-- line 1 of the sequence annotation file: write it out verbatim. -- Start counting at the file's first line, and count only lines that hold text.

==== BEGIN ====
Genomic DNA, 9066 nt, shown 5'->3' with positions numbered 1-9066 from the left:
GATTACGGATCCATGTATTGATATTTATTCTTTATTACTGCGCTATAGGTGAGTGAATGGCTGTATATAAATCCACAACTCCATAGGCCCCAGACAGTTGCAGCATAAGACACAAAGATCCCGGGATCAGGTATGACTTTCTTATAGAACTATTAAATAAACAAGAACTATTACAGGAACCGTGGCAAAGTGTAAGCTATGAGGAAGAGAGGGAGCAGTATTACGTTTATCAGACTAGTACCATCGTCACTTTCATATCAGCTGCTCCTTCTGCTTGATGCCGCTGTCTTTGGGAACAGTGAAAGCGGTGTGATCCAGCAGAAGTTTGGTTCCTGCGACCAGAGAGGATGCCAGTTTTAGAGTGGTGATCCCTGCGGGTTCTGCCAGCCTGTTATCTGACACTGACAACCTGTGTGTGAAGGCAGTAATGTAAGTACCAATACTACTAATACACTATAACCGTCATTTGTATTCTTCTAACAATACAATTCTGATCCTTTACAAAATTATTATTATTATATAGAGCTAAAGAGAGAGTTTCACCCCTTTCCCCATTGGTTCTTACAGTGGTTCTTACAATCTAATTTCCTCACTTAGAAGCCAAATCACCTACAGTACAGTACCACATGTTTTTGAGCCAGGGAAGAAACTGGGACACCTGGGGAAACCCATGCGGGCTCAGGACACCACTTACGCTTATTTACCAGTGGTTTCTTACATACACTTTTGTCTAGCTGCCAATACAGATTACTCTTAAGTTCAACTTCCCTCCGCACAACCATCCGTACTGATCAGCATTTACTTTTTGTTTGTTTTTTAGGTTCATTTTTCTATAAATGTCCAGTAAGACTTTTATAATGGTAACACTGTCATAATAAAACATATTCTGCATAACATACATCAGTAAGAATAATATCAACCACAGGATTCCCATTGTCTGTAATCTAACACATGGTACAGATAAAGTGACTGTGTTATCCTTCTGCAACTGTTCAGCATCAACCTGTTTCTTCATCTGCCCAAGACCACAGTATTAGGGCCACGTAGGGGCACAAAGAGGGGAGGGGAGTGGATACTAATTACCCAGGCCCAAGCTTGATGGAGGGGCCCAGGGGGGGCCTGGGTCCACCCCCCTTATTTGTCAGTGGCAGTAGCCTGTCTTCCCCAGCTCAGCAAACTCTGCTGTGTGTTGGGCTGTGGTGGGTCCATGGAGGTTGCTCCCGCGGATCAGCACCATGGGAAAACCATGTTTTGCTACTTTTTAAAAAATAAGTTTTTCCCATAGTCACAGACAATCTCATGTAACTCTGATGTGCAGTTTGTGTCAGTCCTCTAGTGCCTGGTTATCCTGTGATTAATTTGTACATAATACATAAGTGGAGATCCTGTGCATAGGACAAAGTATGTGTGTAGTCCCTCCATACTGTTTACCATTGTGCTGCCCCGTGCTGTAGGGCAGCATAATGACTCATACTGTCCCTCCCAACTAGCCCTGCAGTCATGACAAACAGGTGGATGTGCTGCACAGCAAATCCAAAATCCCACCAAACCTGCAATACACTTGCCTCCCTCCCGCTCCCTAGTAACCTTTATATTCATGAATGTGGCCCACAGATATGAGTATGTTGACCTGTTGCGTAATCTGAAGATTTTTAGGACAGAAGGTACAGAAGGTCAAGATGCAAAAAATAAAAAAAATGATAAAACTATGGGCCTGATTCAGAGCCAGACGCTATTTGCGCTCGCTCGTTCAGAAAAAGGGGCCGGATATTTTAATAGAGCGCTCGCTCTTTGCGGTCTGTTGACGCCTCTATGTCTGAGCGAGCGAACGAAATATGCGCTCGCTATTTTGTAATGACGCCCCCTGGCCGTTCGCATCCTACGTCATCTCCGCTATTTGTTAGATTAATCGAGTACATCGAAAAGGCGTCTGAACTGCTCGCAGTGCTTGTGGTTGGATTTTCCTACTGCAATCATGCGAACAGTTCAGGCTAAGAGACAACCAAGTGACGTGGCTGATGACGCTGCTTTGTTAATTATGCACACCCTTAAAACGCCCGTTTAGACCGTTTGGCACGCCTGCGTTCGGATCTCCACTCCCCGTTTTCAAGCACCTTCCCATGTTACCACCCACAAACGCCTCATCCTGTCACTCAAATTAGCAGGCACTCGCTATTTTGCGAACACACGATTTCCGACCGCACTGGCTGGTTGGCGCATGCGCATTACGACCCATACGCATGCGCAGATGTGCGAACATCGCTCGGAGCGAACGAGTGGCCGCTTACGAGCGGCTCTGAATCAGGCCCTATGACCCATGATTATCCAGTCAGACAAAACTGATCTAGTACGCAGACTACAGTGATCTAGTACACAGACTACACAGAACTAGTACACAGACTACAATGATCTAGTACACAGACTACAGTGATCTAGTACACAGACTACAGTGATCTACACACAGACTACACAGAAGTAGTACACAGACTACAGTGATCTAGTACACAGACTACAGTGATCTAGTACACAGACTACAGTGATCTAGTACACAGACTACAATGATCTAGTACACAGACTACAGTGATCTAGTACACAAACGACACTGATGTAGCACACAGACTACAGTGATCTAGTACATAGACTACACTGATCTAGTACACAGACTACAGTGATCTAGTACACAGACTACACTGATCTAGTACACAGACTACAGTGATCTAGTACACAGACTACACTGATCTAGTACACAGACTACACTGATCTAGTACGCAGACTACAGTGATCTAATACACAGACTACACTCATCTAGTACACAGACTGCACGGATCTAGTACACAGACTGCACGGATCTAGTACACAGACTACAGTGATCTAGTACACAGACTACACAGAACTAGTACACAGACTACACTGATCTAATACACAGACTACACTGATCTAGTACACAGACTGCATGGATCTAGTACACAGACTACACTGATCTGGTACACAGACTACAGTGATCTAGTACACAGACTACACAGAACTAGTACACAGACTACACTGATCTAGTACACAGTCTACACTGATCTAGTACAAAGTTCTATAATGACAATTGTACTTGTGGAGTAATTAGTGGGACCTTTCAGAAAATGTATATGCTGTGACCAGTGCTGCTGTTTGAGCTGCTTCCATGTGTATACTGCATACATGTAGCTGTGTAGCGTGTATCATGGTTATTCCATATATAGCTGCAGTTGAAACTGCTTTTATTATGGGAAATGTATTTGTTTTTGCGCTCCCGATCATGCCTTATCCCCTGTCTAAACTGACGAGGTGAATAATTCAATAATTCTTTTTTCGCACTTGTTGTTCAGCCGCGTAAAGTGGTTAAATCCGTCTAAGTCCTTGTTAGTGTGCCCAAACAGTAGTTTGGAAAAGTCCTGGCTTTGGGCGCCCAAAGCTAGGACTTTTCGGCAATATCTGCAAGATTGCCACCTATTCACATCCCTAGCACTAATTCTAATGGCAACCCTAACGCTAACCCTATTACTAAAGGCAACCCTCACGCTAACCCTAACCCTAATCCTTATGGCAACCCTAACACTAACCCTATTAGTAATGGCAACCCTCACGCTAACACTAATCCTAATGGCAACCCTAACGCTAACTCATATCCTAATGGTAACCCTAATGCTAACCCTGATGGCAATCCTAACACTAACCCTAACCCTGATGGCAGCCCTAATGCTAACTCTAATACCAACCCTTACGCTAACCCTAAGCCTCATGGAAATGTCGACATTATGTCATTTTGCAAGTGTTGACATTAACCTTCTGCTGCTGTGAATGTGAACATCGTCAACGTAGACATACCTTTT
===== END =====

Genomic DNA, 9066 nt, shown 5'->3' with positions numbered 1-9066 from the left: